Wedding Traditions – The Wedding Cake

A Whistle-stop Tour of the Wedding Cake through the Ages



Have you ever wondered why the wedding cake is a ‘thing’ and what purpose it serves in your wedding?


One thing is for sure, wedding cakes have certainly transformed and evolved over the centuries, from a mere bread-like offering in Ancient Roman times through to the elaborate works of art we see at weddings today.





The History of the Wedding Cake


Let’s travel back in time … to Ancient Roman times. The Ancient Roman era is the period of history between 753BC and 410AD. Wow! That’s quite some time ago and it’s difficult to imagine that marriage and wedding cakes were even a thing back then.


There is no definitive date recorded as to when the first cake was introduced into the wedding celebration but, it is generally accepted that, the first reference to the wedding cake dates back to this time.


Back in those days the cake was made with wheat or barley and it was broken over the bride’s head. Ouch! (cakes were not the light and fluffy sponges of current times). This practice was to symbolise fertility and good fortune. Guests would then scramble for the crumbs so that they, too, could share in the good fortune. The tradition of sharing the cake with guests continues to this day, albeit in a more orderly manner.


Roman Wedding 'Cake'

You’ll be pleased to know that the tradition then progressed to crumbling the cake over the bride’s head. Guests were served the remaining cake (and crumbs), and this was supplemented with confetto, which was a mix of nuts, dried fruit and honeyed almonds.


Who knows who the first person was to decide it was a good idea to throw their confetto over the bride and groom … I like to think that it was during a fun drunken food fight 😊. You may have guessed; this particular tradition is now the showering of confetti as we know it today (more on that tradition in a later post).


Wedding festivities in Ancient Rome

Over the centuries that followed, the composition of the wedding cake changed and developed.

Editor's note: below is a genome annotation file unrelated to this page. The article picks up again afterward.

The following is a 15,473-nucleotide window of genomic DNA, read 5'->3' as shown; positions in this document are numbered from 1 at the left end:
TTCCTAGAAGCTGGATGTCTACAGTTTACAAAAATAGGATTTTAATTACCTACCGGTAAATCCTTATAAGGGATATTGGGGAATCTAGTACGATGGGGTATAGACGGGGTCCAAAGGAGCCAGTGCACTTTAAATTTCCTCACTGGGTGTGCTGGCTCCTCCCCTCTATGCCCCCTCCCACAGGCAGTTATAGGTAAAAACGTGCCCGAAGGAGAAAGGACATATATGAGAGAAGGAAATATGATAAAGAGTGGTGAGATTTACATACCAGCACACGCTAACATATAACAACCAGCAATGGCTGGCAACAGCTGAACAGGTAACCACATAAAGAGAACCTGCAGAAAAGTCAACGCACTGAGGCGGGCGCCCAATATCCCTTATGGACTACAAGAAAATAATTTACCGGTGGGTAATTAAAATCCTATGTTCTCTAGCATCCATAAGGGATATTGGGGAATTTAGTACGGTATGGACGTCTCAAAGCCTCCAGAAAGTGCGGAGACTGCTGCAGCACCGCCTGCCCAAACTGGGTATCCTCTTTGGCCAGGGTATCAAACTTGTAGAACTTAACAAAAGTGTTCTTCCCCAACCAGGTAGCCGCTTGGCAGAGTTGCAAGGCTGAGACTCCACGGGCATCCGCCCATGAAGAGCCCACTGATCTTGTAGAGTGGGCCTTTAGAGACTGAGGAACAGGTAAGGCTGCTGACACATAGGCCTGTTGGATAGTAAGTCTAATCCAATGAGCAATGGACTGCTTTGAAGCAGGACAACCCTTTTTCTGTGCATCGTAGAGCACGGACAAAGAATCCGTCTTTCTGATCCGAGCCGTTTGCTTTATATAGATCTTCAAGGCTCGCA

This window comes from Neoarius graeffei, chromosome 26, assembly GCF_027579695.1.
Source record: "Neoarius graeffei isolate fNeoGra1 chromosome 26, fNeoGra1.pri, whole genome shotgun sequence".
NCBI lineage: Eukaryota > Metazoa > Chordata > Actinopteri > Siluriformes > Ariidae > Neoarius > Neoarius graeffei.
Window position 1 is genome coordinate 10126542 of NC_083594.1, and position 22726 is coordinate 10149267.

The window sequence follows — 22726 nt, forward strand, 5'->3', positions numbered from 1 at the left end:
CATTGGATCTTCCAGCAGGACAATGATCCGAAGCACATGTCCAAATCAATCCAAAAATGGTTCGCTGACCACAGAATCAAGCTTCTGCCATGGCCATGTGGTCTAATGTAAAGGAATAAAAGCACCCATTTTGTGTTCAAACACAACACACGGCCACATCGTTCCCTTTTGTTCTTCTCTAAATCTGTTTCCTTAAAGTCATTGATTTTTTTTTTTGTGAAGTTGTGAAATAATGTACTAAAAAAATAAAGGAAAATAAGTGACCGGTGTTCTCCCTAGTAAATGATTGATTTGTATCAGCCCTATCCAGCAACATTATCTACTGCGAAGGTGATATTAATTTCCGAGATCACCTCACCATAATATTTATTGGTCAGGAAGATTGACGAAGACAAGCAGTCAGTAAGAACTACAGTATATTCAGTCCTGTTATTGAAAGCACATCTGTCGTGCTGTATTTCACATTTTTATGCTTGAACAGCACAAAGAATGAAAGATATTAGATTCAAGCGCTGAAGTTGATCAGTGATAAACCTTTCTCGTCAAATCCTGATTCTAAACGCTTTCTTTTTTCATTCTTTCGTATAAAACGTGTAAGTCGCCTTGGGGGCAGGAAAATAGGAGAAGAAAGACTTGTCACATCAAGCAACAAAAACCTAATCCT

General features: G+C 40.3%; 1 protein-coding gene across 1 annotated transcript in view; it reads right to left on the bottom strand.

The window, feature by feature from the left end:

Fast forward nearly a millennium, and the tradition in later-Medieval England was to have small spiced buns stacked on top of each to create a tower. The higher the better. Often it was the guests who brought the buns with them to the wedding. As the story goes, if the bride and groom were able to kiss over the tall stack, prosperity and good health would be theirs. I guess you would want to keep your guest numbers small, to ensure you were able to reach over the top of the tower of buns.


Bryde's Pye (another medieval take on wedding cake)

Fortunately, the 17th century saw the introduction of fruited cake and sugar. A French chef introduced the English to a tiered and ‘frosted’ wedding cake; although ‘frosting’ was originally lard, which over time changed to include sugar. This proved popular with brides of the time and fruited cakes (not necessarily stacked) with a sweet covering gradually became the centrepiece for weddings.


At this time, wedding cakes were generally white; originally for practical reasons in terms of the ingredients that were available, but later, because the Victorians had embraced the concept that white symbolised purity (and a bride would want to be portrayed as pure and virginal, thus the desire for a white cake). It was also common back then to make your cake as white as possible as refined sugar was expensive and to have a whiter-than-white cake covering was a display of wealth.